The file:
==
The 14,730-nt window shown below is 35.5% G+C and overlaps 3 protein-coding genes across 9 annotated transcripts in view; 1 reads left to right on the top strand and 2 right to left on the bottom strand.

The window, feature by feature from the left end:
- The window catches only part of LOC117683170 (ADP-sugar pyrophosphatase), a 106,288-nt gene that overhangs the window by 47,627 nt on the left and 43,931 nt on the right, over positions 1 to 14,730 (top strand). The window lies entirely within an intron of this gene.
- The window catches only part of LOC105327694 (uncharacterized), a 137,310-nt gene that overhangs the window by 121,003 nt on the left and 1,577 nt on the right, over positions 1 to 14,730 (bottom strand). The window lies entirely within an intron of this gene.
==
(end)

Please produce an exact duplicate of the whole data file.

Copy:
The 14,730-nt window shown below is 35.5% G+C and overlaps 3 protein-coding genes across 9 annotated transcripts in view; 1 reads left to right on the top strand and 2 right to left on the bottom strand.

The window, feature by feature from the left end:
- The window catches only part of LOC117683170 (ADP-sugar pyrophosphatase), a 106,288-nt gene that overhangs the window by 47,627 nt on the left and 43,931 nt on the right, over positions 1 to 14,730 (top strand). The window lies entirely within an intron of this gene.
- The window catches only part of LOC105327694 (uncharacterized), a 137,310-nt gene that overhangs the window by 121,003 nt on the left and 1,577 nt on the right, over positions 1 to 14,730 (bottom strand). The window lies entirely within an intron of this gene.